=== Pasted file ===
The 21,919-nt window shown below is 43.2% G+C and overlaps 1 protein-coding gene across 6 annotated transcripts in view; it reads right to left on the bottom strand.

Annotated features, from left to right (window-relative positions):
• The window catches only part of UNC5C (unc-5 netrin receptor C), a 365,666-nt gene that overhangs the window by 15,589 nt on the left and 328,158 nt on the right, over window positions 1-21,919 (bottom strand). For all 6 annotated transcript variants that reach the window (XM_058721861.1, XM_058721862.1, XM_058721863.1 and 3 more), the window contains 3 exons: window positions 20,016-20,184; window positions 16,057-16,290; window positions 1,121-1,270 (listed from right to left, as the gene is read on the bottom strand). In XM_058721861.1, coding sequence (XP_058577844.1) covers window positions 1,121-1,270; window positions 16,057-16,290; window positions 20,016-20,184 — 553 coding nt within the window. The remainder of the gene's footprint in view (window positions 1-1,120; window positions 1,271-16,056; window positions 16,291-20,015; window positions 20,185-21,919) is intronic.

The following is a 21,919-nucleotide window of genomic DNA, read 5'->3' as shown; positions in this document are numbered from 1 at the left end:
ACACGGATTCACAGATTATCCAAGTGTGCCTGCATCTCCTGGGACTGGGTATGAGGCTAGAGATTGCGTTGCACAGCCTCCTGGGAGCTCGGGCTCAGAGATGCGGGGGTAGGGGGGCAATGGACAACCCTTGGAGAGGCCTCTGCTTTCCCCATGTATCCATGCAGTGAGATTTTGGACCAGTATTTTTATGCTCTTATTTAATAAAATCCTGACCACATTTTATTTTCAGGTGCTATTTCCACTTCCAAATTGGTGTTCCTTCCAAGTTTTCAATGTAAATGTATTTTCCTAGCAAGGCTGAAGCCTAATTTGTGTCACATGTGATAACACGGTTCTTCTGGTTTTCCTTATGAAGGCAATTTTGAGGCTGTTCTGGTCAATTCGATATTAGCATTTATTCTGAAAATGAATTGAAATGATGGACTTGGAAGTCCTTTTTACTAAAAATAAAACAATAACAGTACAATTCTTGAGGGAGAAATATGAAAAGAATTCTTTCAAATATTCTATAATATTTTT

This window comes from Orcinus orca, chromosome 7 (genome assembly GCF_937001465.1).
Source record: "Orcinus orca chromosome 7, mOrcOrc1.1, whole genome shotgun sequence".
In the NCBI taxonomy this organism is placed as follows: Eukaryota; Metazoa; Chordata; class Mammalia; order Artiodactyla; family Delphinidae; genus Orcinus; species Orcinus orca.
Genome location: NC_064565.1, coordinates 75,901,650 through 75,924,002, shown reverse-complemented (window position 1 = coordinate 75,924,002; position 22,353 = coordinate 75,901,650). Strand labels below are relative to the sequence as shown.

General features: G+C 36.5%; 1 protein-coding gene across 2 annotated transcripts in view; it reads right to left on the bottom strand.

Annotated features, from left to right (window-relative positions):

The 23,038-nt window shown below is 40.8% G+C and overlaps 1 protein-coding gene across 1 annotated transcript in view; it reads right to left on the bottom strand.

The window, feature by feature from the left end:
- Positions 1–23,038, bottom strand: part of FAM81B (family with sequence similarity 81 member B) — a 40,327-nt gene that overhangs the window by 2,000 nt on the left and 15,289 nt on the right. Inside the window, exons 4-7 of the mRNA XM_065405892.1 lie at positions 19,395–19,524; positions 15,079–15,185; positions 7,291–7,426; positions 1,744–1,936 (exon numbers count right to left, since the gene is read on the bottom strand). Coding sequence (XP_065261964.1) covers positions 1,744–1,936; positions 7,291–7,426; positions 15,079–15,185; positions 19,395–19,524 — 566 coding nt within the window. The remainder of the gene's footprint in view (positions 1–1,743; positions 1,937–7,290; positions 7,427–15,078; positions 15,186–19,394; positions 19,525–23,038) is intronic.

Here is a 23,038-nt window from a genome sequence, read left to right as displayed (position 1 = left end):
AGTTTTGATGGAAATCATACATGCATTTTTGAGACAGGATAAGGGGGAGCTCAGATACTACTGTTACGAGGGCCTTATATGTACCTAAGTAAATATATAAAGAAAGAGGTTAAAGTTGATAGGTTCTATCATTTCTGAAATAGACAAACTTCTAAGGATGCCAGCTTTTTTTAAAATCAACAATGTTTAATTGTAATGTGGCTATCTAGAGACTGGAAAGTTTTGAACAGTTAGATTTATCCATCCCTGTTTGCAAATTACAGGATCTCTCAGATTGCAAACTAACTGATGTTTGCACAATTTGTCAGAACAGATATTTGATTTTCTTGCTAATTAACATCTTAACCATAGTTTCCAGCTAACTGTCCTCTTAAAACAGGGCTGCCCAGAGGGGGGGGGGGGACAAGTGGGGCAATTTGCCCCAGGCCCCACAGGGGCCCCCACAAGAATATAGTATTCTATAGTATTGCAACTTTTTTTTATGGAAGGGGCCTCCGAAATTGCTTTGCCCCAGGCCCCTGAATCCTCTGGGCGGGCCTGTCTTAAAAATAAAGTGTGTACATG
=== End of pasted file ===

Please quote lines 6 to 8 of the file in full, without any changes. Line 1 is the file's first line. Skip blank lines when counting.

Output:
This window comes from Orcinus orca, chromosome 7 (genome assembly GCF_937001465.1).
Source record: "Orcinus orca chromosome 7, mOrcOrc1.1, whole genome shotgun sequence".
In the NCBI taxonomy this organism is placed as follows: Eukaryota; Metazoa; Chordata; class Mammalia; order Artiodactyla; family Delphinidae; genus Orcinus; species Orcinus orca.